First of all can we all pause and reflect on the fact that it is December? I feel both shocked that it is already December and grateful we almost made it through what has been the weirdest year yet.
I think we can all agree that we never thought we’d see the day where public schools sat free of students for 8 straight months across the nation. Instead of sitting in their wildly uncomfortable plastic chairs, students are sitting on their beds and couches doing digital school.
To those of us fortunate enough to be in school, we live in a weird world between being present with the kids in our classes and talking to a computer screen to the kids who are at home quarantined. With the end of the Thanksgiving holiday and all the festivities that come with it we are expecting a large number of people to be quarantined in the coming weeks which means fewer butts in the seats and more time talking to computer screens.
In my discussions with friends, some of whom work in the medical field, we can all agree, if you are quarantined from a “close contact” 14 days seems too long. If the person in question has no symptoms and a negative test it seems they should be able to return to the “real world” aka school or work sooner than 14 days. Again, something I’m sure we never thought we’d see…making a perfectly healthy person stay home for 14 days because they were near someone who had a virus.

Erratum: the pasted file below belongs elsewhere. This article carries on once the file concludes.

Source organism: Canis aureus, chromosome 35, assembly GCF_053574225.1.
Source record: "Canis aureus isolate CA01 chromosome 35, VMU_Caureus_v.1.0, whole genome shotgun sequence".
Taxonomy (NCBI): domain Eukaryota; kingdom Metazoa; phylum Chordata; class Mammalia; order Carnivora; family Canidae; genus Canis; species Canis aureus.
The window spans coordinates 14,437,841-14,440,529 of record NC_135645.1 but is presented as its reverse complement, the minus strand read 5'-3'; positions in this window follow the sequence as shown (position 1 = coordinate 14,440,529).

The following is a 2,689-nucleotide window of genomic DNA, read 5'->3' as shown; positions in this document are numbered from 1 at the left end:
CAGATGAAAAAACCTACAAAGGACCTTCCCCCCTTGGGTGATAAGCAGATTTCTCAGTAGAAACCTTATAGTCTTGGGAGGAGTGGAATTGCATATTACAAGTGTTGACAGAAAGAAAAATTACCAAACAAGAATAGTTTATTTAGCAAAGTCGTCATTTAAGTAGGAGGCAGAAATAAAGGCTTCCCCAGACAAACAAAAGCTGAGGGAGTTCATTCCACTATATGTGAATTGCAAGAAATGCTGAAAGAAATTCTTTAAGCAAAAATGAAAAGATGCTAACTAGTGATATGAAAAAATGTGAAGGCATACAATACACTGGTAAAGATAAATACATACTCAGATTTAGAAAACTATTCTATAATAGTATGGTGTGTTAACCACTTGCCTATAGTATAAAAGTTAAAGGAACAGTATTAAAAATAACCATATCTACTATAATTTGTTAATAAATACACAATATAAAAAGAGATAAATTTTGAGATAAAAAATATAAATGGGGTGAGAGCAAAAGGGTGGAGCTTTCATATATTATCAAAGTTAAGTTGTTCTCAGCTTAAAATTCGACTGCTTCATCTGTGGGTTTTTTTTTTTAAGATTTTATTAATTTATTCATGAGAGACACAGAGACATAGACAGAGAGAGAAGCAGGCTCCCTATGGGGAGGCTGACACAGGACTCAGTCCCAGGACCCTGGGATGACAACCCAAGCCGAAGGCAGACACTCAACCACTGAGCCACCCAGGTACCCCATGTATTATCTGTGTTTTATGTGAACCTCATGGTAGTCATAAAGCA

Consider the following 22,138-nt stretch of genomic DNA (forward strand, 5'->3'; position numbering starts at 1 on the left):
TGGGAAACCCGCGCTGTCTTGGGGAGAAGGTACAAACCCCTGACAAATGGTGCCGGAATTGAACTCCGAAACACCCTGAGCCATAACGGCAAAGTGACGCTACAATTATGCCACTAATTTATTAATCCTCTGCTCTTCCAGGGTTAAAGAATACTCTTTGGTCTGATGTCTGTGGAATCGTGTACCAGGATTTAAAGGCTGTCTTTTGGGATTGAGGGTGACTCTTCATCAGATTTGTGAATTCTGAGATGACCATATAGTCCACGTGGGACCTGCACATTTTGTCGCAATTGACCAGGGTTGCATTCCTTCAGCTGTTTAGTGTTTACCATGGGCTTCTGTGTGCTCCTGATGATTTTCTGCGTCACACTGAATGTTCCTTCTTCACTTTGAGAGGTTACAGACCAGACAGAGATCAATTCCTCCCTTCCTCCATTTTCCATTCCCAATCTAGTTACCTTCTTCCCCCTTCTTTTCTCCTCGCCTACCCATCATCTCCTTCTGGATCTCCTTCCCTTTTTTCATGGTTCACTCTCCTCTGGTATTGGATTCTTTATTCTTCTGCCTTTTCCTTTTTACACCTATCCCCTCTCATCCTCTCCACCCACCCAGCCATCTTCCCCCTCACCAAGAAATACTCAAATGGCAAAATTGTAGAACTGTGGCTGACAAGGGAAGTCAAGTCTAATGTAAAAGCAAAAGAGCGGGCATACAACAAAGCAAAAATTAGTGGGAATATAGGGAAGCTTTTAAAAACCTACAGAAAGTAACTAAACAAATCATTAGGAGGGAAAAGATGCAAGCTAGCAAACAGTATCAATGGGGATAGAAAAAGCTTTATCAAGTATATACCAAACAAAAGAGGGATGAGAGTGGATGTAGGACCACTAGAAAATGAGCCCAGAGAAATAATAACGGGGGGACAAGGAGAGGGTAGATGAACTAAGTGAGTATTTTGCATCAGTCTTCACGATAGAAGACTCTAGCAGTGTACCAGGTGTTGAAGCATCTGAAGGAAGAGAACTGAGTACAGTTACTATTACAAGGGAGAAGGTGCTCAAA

I think we can also agree we never thought we’d be told to not gather for a holiday. The CDC even put out their recommendations for the Thanksgiving holiday and they said we shouldn’t gather with people that don’t live in your house. Some states, like California, issued very specific instructions for Thanksgiving gatherings. One of which was all of them needed to take place outside and if people went inside they needed to be masked. California Governor Gavin Newsom, also recommended the bathroom be sanitized after each use and that no one be served from the same dish. If you didn’t see the list of restrictions for Californian’s, do yourself a favor and go check it out. It looked like fake news…but it wasn’t.
When I listen to the news (which isn’t as often as it used to be) the reports are all the same…the numbers are rising rapidly. More people seem to have grown despondent to the mask wearing and people are experiencing corona virus fatigue so they just simply aren’t as diligent with their masks. In Kansas City the mayor, Quinton Lucas, imposed a 10 pm curfew on restaurants and bars. I heard on the radio today that 5 restaurants were shut down until they could show they’d be compliant with the new ordinance…apparently they had not been after warnings. Callers phoned into the radio station and said a range of things from we are living in a dictatorship and all our civil liberties are being stripped from us to talking about how Covid had caused pain and suffering in their personal life and they wish people took it more seriously. These comments seem to highlight an ever growing issue…there is a wide variety of attitudes towards the restrictions being placed on all of us.
There has been a constant seesaw of debate on whether or not the masks are effective and people are starting to let their kids (and themselves) go out more, do more and see more people. This of course, then results in higher numbers, more quarantines and seems to make this thing linger even longer.
It’s hard to strike a balance in this mess. What is right? What is safe?
For example, I have experienced sports being safe for both my own children and the high school children I am blessed to encounter and coach. When maintaining social distance during water breaks, masking and sanitizing I know, from experience, that it can be done and safely.